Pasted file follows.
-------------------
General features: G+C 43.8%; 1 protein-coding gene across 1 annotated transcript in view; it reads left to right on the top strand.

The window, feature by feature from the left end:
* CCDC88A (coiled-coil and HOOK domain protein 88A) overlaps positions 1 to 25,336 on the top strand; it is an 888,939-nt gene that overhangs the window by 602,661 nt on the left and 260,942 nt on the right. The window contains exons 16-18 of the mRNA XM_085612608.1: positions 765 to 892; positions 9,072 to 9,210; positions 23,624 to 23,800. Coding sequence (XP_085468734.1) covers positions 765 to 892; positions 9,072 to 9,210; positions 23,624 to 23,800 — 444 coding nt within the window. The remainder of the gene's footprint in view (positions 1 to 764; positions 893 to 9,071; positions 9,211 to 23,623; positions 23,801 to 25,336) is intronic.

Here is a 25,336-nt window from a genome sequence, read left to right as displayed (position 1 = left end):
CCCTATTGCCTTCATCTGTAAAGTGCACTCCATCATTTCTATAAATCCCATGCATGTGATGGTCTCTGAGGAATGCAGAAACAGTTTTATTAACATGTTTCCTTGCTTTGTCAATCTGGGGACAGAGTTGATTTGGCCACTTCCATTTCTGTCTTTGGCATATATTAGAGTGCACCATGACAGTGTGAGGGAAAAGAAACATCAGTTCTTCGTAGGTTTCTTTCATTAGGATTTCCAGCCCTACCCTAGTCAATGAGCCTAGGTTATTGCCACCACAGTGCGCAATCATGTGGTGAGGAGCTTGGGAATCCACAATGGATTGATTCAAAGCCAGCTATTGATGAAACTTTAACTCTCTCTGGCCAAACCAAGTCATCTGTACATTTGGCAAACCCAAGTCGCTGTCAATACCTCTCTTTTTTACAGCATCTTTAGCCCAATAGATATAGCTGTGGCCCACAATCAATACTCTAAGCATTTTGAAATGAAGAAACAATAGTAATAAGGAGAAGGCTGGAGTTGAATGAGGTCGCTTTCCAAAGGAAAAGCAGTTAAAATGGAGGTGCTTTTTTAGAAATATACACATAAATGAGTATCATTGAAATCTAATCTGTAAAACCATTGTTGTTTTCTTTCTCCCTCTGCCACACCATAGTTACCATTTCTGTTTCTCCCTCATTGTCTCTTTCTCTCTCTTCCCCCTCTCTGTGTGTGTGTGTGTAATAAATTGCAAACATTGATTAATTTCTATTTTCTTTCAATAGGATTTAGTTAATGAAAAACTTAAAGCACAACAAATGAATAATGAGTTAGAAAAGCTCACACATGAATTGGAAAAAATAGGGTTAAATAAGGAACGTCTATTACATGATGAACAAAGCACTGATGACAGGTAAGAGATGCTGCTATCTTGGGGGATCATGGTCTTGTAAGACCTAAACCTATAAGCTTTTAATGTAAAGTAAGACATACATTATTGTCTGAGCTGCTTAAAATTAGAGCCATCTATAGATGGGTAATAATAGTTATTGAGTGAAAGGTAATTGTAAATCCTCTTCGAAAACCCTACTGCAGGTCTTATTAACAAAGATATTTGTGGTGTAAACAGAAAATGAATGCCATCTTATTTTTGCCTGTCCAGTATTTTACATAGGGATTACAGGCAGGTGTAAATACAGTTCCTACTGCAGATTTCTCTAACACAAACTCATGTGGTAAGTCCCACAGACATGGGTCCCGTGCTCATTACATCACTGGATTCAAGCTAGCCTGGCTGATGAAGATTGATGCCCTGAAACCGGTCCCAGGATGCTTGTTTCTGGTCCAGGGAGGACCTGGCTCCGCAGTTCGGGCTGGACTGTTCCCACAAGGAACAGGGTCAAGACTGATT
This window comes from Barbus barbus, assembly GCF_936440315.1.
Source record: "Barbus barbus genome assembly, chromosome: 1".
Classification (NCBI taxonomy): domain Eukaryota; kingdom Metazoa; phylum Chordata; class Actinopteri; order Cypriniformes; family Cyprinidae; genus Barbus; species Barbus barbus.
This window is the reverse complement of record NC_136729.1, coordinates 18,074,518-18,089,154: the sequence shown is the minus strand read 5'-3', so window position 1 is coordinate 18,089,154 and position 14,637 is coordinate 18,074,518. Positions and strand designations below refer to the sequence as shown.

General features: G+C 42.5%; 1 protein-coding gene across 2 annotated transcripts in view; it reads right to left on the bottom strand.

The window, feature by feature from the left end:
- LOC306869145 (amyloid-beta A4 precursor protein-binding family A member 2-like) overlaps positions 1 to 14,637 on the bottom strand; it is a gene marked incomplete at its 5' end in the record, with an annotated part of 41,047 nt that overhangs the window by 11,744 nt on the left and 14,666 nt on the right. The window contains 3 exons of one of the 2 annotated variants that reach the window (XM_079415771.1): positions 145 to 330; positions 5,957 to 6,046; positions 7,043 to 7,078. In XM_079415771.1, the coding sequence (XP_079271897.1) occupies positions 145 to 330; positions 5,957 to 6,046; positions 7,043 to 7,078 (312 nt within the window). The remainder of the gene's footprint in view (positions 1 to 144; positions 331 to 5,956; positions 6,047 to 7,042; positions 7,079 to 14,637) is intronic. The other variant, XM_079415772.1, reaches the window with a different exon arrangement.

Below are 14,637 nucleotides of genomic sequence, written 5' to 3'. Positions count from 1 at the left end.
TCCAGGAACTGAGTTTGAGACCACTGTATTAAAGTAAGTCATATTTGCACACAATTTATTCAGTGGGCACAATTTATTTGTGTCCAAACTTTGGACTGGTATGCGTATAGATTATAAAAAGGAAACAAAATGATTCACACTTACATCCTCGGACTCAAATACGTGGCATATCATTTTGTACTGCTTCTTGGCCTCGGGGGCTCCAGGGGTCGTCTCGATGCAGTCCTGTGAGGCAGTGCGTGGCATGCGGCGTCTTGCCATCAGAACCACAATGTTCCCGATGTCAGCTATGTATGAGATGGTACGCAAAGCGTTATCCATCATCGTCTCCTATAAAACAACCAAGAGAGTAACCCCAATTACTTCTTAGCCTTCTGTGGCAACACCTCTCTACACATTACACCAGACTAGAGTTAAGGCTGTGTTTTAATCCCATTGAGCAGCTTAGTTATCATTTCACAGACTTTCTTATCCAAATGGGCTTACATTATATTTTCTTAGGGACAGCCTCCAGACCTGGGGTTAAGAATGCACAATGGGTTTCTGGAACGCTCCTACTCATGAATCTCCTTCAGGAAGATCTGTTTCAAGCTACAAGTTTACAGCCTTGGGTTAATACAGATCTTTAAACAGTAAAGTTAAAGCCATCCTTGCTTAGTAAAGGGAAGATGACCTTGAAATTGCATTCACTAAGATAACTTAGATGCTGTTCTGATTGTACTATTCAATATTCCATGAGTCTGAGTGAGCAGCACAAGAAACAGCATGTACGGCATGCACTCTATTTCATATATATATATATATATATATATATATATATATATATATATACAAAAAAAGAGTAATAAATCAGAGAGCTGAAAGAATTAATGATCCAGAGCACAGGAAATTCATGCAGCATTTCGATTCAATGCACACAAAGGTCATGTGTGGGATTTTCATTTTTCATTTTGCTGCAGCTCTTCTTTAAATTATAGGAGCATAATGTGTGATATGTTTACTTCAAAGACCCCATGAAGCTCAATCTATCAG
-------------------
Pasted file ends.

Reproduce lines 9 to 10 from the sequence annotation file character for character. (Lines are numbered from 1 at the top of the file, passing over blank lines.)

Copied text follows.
This window is the reverse complement of record NC_136729.1, coordinates 18,074,518-18,089,154: the sequence shown is the minus strand read 5'-3', so window position 1 is coordinate 18,089,154 and position 14,637 is coordinate 18,074,518. Positions and strand designations below refer to the sequence as shown.

General features: G+C 42.5%; 1 protein-coding gene across 2 annotated transcripts in view; it reads right to left on the bottom strand.